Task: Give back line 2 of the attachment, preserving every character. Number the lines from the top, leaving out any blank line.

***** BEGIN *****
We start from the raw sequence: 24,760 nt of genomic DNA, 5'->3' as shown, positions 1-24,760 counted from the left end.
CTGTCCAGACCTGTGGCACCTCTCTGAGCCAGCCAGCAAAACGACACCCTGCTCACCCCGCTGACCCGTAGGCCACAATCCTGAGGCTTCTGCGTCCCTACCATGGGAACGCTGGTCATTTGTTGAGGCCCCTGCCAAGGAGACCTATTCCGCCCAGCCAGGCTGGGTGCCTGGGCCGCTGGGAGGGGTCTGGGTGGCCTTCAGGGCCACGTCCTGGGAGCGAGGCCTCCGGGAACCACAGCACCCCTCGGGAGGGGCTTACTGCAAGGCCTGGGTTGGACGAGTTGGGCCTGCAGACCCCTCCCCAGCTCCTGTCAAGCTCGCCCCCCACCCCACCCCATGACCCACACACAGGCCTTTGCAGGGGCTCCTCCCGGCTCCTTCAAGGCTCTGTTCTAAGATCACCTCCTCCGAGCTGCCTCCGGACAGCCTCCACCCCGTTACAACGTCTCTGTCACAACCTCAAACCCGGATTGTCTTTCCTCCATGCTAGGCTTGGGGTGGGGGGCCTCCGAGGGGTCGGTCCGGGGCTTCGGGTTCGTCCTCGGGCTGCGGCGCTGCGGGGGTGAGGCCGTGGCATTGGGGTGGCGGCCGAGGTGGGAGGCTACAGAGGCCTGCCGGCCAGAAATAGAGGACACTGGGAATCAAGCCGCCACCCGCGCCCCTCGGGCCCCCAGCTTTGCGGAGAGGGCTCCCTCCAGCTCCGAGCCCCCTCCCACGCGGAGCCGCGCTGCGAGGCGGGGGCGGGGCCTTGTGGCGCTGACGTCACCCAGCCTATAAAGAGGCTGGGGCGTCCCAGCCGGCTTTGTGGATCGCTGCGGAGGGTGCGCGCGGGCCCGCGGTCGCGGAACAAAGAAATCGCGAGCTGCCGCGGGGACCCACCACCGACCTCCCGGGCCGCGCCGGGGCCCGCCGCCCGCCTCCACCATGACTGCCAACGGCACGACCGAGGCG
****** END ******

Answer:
CTGTCCAGACCTGTGGCACCTCTCTGAGCCAGCCAGCAAAACGACACCCTGCTCACCCCGCTGACCCGTAGGCCACAATCCTGAGGCTTCTGCGTCCCTACCATGGGAACGCTGGTCATTTGTTGAGGCCCCTGCCAAGGAGACCTATTCCGCCCAGCCAGGCTGGGTGCCTGGGCCGCTGGGAGGGGTCTGGGTGGCCTTCAGGGCCACGTCCTGGGAGCGAGGCCTCCGGGAACCACAGCACCCCTCGGGAGGGGCTTACTGCAAGGCCTGGGTTGGACGAGTTGGGCCTGCAGACCCCTCCCCAGCTCCTGTCAAGCTCGCCCCCCACCCCACCCCATGACCCACACACAGGCCTTTGCAGGGGCTCCTCCCGGCTCCTTCAAGGCTCTGTTCTAAGATCACCTCCTCCGAGCTGCCTCCGGACAGCCTCCACCCCGTTACAACGTCTCTGTCACAACCTCAAACCCGGATTGTCTTTCCTCCATGCTAGGCTTGGGGTGGGGGGCCTCCGAGGGGTCGGTCCGGGGCTTCGGGTTCGTCCTCGGGCTGCGGCGCTGCGGGGGTGAGGCCGTGGCATTGGGGTGGCGGCCGAGGTGGGAGGCTACAGAGGCCTGCCGGCCAGAAATAGAGGACACTGGGAATCAAGCCGCCACCCGCGCCCCTCGGGCCCCCAGCTTTGCGGAGAGGGCTCCCTCCAGCTCCGAGCCCCCTCCCACGCGGAGCCGCGCTGCGAGGCGGGGGCGGGGCCTTGTGGCGCTGACGTCACCCAGCCTATAAAGAGGCTGGGGCGTCCCAGCCGGCTTTGTGGATCGCTGCGGAGGGTGCGCGCGGGCCCGCGGTCGCGGAACAAAGAAATCGCGAGCTGCCGCGGGGACCCACCACCGACCTCCCGGGCCGCGCCGGGGCCCGCCGCCCGCCTCCACCATGACTGCCAACGGCACGACCGAGGCG